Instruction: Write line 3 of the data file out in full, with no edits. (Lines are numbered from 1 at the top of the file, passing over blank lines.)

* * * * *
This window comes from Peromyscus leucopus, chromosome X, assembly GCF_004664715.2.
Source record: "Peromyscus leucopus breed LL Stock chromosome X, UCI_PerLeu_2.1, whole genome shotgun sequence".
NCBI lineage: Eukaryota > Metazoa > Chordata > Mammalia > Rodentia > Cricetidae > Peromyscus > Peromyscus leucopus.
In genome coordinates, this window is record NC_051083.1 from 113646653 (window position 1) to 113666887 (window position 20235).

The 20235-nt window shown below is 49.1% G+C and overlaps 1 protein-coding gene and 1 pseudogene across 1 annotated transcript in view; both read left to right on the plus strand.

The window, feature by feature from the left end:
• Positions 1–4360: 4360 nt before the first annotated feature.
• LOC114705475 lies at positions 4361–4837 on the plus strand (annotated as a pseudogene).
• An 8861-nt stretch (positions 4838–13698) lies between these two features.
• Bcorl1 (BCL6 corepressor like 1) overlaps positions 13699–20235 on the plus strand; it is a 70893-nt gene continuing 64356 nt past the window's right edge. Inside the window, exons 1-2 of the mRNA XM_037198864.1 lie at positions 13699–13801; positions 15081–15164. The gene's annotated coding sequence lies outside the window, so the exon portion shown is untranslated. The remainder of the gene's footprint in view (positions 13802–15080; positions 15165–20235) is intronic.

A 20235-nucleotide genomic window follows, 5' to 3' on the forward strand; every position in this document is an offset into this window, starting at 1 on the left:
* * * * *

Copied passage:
NCBI lineage: Eukaryota > Metazoa > Chordata > Mammalia > Rodentia > Cricetidae > Peromyscus > Peromyscus leucopus.